Tuesday, October 2, 2018

A cli-fi movie titled "When the Storm Fades" and directed by Canadian helmer Sean Devlin

Since 2012, the global landscape of cli-fi cultural websites has been chock full of news about thousands of fictional creations, in print and on the silver screen, talking about the global impact of human-induced climate change. In academia as well as in pop culture, this rapidly growing body of novels and movies is now commonly referred to by the catchy linguistic portmanteau ''cli-fi,'' a term coined by an American climate activist named living in Asia and monitored worldwide on social media and the internet via his dedicated website ''The Cli-Fi Report'' at www.cli-fi.net

That cli-fi has transitioned from a colloquial term coined by a lone blogger working independently in Asia and circulating around the blogosphere into a cultural buzzword can be seen, to name but a few examples from a long list, by its recent addition to the Oxford Dictionaries, its appearance in numerous international conferences and academic publications, the daily blogging of cli-fi-books.blogspot.com site, his egging on of the establishment of Amy Brady’s monthly ''cli-fi trends'' column, “Burning Worlds,” examining cli-fi novels and trends (Chicago Review of Books), and the increasing inclusion of cli-fi as a label in newspaper and internet articles and marketing strategies by publishers and movie studios.

In addition to the many cli-fi mentions in the media worldwide, there are also journalistic mentions of cli-fi novels and movies. Now more than 100 colleges and universities worldwide offer classes in cli-fi novels and movies.
The Cli-Fi Report from its inception was meant to provide an entryway into cli-fi’s many portals. While there is no general agreement on how cli-fi is to be defined, the term itself is understood as a simple abbreviation of the longer term of ''climate fiction.'' It is an independent, standalone literary genre, as he insists it is, or is it perhaps a subgenre of ''science fiction'' as some sci-fi literary critics and sci-fi historians opine? Whatever, cli-fi is here and it is here to stay. We can thank him for that.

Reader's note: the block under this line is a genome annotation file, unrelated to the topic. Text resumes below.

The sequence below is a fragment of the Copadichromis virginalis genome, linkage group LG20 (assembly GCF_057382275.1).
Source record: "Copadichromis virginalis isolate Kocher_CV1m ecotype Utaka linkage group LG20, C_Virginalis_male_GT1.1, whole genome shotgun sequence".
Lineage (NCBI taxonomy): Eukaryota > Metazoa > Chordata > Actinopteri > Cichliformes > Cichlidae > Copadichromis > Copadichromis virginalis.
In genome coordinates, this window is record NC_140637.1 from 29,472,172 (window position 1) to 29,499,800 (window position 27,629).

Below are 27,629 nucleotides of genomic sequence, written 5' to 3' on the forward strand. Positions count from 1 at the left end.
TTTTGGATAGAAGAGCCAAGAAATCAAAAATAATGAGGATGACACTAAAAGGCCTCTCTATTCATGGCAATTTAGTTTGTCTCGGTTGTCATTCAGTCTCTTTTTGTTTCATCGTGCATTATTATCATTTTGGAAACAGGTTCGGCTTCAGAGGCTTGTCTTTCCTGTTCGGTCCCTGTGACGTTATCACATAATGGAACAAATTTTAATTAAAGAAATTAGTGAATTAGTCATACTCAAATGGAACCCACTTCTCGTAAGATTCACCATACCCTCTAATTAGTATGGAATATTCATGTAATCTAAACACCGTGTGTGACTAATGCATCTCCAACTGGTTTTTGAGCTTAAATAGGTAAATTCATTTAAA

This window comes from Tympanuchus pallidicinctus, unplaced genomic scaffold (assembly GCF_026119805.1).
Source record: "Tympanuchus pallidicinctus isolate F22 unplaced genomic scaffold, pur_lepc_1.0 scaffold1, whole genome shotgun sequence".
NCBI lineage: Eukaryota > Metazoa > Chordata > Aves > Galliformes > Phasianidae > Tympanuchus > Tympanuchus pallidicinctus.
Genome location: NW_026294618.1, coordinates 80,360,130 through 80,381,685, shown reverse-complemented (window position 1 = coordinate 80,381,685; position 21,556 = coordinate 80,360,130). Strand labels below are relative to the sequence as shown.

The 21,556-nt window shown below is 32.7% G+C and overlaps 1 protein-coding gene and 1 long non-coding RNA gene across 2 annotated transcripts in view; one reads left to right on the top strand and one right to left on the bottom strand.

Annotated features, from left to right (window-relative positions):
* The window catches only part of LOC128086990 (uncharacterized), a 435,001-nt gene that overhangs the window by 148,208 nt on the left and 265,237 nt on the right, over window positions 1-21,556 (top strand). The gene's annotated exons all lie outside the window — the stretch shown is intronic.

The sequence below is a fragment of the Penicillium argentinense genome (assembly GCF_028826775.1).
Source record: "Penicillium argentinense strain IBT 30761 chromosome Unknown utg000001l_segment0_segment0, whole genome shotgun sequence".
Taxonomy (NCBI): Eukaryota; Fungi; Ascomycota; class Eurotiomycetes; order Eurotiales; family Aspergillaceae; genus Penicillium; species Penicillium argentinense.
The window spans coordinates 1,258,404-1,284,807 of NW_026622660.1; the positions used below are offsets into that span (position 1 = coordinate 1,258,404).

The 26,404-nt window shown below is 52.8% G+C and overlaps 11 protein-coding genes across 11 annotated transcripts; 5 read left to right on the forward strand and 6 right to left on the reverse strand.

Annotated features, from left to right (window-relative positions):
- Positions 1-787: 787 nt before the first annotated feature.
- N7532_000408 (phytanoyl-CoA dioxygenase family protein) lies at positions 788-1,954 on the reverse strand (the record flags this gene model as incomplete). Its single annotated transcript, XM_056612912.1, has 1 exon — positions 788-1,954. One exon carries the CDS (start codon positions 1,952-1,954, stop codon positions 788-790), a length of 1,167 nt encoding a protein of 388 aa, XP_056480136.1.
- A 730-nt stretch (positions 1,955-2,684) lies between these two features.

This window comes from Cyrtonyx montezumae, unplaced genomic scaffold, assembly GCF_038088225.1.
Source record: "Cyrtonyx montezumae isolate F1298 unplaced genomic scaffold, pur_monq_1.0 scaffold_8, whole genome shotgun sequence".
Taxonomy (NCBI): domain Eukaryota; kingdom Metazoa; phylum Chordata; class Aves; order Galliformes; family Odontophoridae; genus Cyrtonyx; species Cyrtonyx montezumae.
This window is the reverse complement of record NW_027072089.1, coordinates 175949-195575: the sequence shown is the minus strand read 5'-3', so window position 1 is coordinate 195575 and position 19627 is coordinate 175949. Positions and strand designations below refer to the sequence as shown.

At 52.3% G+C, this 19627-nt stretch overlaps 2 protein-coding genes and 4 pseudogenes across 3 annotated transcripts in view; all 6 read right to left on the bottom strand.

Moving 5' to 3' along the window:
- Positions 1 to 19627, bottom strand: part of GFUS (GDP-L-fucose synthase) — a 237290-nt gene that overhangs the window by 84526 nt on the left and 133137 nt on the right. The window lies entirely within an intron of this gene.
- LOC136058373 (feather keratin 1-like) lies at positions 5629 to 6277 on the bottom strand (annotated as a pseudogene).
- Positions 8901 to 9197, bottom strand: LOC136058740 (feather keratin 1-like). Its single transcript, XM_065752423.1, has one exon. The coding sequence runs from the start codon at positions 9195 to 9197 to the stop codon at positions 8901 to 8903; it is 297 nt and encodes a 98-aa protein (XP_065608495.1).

​Without his constant blogging, tweeting and messaging about cli-fi on Facebook (in addition to an unending series of cli-fi PR emails since 2012 to hundreds of editors and reporters at internet websites around the world)​, cli-fi as a term would not exist. He set up the first Wikipedia page for cli-fi in 2013, which has morphed over time to a page now for "Climate Fiction," and he himself in his 70s is actively and energetically engaged 24/7 year-round without any vacations or days off from his computer desk and iPhone. It was his constant PR work since 2012 onward that led to cli-fi rise in public awareness, and that led to two New York Times articles in 2014 and  to Dr Brady's monthly ''cli-fi trends'' column in the The Chicago Review of Books which has also been picked up by the Yale Climate Communications website upon Bloom's recommendation to the editors there.

THE ''Cli-Fi ''REPORT:
Over 1000 academic and  media links worldwide now in a variety of languages:

A cli-fi movie titled "When the Storm Fades" and directed by Canadian helmer Sean Devlin
2018 Movie preview

Vancouver cli-fi filmmaker focuses on Typhoone Haiyan's aftermath in the Philippines which hit in 2013

Climate change and ‘voluntourists’ collide in docu-dramedy ''When the Storm Fades''

Even by typhoon standards, Yolanda was a monster.

By the time Typhoon Yolanda made landfall on the Filipino island of Leyte at 4:40 a.m. on Nov. 8, 2013, its winds were clocking in at 315 kilometres per hour. The storm surge that followed devastated the coastal city of Tacloban. Thousands drowned in their homes and in evacuation centres; thousands more were swept out to sea.
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Immediately after the storm, international news crews arrived in Tacloban and trained their cameras on the flattened, debris-strewn neighbourhoods and traumatized survivors.